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Diverticular Disease

Diverticula are small, protruding pouches that occur in the gastrointestinal tract. They are most common in the large intestine, often forming in the last part of the colon (termed the sigmoid colon because of its ‘S’ shape). Over many years, high pressure inside the colon can cause a weakness in the intestinal wall, resulting in a diverticulum.

Diverticula are common in adults. Most patients never have any symptoms and do not develop diverticulitis. However, in some instances, one or more diverticulum becomes inflamed, leading to diverticulitis. Colorectal surgeons at the University of Chicago Medicine are skilled in evaluating the presence of diverticular disease, as well as providing medical and surgical treatment options.


Depending on the severity of the inflammation, symptoms may be very mild or more severe. General symptoms of diverticulitis include fever, abdominal pain, cramping and change in stool. Abscess, perforation, and sepsis, or a severe abdominal infection called peritonitis, may be more serious signs of diverticulitis.

We do not know exactly what causes some patients to develop diverticulitis. A diet very high in fiber can reduce the risk. Foods such as popcorn, nuts, and seeds were traditionally thought to contribute to diverticulitis, but this has been shown not to be true.

Uncomplicated Diverticulitis: Patients with uncomplicated diverticulitis often have mild symptoms that can be managed with a course of oral antibiotics at home. In some instances, hospitalization and intravenous antibiotics may be required. These episodes can recur, however, patients who have a mild form very rarely develop more serious disease later on, and surgery usually is not required.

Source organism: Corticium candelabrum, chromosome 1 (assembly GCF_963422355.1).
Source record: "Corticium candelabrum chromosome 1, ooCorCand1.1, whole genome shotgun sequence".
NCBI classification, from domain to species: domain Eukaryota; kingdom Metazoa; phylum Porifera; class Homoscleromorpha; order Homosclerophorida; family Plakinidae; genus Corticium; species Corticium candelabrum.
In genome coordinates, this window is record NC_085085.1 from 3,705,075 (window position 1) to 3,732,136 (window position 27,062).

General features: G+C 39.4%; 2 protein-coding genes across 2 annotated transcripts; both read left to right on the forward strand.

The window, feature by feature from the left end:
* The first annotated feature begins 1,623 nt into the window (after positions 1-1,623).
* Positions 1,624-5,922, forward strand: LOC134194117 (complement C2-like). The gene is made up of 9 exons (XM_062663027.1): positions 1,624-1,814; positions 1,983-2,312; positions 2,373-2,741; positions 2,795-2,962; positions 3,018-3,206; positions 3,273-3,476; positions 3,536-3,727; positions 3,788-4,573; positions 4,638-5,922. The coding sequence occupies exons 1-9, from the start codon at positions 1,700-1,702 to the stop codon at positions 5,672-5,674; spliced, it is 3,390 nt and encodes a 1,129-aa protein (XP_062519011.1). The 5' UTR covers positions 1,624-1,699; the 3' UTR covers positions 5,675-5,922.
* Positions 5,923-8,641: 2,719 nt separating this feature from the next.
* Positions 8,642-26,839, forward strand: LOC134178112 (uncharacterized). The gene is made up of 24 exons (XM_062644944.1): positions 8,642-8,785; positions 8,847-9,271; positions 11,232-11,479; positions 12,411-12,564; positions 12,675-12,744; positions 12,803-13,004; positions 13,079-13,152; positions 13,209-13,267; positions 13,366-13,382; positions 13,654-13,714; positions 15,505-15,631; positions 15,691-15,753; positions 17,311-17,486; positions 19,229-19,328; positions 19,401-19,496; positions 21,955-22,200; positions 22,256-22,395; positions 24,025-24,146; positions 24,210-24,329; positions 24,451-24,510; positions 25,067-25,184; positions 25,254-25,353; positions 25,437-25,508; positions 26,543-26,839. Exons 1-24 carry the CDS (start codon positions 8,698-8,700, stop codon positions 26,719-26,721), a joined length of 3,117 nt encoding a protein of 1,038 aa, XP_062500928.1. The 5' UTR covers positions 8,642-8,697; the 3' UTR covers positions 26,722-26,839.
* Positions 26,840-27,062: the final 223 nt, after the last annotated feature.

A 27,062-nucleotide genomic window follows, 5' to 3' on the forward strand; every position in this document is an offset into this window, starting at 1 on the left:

Complicated Diverticulitis: Complicated diverticulitis means the inflammation and infection has progressed to form an abscess or free perforation. Patients with complicated diverticulitis usually require hospital admission and intravenous antibiotics. If a larger abscess is present, it may require drainage with a small drain placed by interventional radiology. In rare circumstances when a patient is very ill or is not responding to antibiotics, urgent surgery is required and a portion of the colon may be removed.

Other complications related to diverticulitis include intestinal obstruction and fistula formation. A fistula is a connection from one organ to another, or to the skin. Patients with fistula formation from diverticulitis eventually require surgery to treat the problem. Due to these potential complications, it's important to see a colorectal surgeon who has experience in diagnosing and treating diverticulitis, as well as other disorders of the gastrointestinal tract. Our team of fellowship-trained experts will work with you to create a comprehensive care plan and answer any questions you may have.